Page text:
Century Marks

Century Marks

Rich difference

Social scientist Dacher Keltner has conducted numerous studies which lead him to conclude that rich people really are different from the rest of society: they are less empathetic, less altruistic and more selfish. He's found that people with low incomes are better able to decipher the emotions of people in photographs than are rich people. His claims have been contested, however, by social scientists who point to other studies showing different results. A study last year at Harvard and Duke indicated that regardless of income or political affiliation, Americans think income should be equally distributed. Rich people tended to think income is already equally distributed (MSNBC, August 10).

Seeker sensitive?

Howard Schultz, CEO of Starbucks, withdrew from participation in Leadership Summit 2011 at Willow Creek Church in suburban Chicago, responding to an online petition targeting the church's stance toward gays. The petition claims that Willow Creek has "practiced dangerous conversion therapy to 'cure' people of their sexual orientation." Pastor Bill Hybels says the church isn't antigay but expects its people to uphold the principle that sex belongs only in a marriage between a man and a woman. The summit was broadcast to 40 nations by satellite (Toledo Blade, August 12).

Master rules

"The Marriage Vow," signed by several Republican presidential candidates, claimed that "a child born into slavery in 1860 was more likely to be raised by his mother and father in a two-parent household than was an African-American baby born after the election of the USA's first African-American President." This pro-slavery line was dropped from the statement following public outrage. In reality, slave owners controlled the most intimate relationships of their slaves, who were forced to copulate with other slaves or their masters and who had no legal right to marriage until the Civil Rights Act of 1866. Though some owners permitted their slaves to exchange marriage vows, slave couples could be forcibly separated at the whim of their owners (New York Times, August 1).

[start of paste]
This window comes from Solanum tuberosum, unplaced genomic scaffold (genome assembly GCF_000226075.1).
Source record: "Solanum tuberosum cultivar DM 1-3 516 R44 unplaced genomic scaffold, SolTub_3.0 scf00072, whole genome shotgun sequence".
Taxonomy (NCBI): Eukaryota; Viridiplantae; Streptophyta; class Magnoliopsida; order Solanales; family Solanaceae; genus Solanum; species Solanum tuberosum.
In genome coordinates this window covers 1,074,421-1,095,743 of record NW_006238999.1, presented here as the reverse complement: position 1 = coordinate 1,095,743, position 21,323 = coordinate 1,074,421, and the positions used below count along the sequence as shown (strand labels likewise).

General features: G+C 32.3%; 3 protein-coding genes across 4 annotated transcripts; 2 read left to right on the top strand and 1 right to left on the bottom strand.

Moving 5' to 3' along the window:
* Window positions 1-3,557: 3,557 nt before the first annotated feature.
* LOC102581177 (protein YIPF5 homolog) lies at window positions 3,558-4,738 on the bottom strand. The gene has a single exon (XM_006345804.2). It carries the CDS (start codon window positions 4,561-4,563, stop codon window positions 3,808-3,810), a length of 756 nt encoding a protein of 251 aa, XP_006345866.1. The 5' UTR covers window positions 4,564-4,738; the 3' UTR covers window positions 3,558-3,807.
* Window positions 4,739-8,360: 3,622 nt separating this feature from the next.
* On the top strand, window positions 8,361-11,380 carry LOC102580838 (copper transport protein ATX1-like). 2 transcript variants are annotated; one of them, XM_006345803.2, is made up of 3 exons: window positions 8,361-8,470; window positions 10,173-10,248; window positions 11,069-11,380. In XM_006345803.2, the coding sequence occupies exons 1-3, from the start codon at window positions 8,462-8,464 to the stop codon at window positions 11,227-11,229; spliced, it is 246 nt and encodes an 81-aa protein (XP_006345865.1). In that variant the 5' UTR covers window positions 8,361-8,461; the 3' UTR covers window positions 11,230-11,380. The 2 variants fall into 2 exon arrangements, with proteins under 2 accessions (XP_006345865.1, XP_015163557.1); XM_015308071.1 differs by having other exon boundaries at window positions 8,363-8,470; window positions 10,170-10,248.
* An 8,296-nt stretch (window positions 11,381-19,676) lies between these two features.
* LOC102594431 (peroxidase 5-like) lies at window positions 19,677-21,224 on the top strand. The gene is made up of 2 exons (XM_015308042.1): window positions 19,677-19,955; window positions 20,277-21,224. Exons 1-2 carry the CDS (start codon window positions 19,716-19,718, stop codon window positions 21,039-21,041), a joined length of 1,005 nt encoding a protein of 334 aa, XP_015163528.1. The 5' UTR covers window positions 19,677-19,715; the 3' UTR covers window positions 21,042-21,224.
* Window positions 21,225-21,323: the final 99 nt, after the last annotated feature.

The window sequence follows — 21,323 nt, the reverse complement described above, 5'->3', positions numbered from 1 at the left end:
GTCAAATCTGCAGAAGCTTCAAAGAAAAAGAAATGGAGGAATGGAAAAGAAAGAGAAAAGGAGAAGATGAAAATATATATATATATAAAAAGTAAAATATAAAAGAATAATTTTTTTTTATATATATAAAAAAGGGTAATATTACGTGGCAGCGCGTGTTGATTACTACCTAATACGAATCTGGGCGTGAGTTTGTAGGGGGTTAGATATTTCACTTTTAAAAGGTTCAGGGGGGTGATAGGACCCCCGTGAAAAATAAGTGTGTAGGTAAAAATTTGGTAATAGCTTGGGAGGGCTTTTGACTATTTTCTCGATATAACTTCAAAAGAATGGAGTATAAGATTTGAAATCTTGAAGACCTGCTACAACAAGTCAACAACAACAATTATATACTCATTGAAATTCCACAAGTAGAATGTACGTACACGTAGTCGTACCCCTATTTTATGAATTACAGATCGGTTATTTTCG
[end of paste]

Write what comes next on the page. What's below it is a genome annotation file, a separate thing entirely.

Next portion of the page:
Welfare “reform”

The food stamp program seems to have worked well during the recent recession. The number of recipients has increased by about 30 percent. Welfare, since it was "reformed" in 1996, is another matter. Getting through the hoops to receive assistance from the Temporary Assistance to Needy Families is difficult and the decisions can be arbitrary. Some recipients have called it the "Torture and Abuse of Needy Families" program. One couple was told that to qualify they must each apply for 40 jobs a week, even though their car was in disrepair and they had no money for gas or babysitting (Barbara Ehrenreich's afterword to the 2011 edition of Nickel and Dimed).

Back to school rally

When Texas governor Rick Perry held a public prayer meeting last month in Houston before announcing he was a candidate for the Republican presidential race, about 30,000 people showed up. What didn't get much national attention was a much larger gathering in Houston that same day which drew 100,000 and had to turn people away. It was the first citywide back-to-school event at which children were given free backpacks, school supplies, uniforms, haircut vouchers, immunizations and even food. Planners, who expected only 25,000, were overwhelmed at the response (Houston Chronicle, August 7).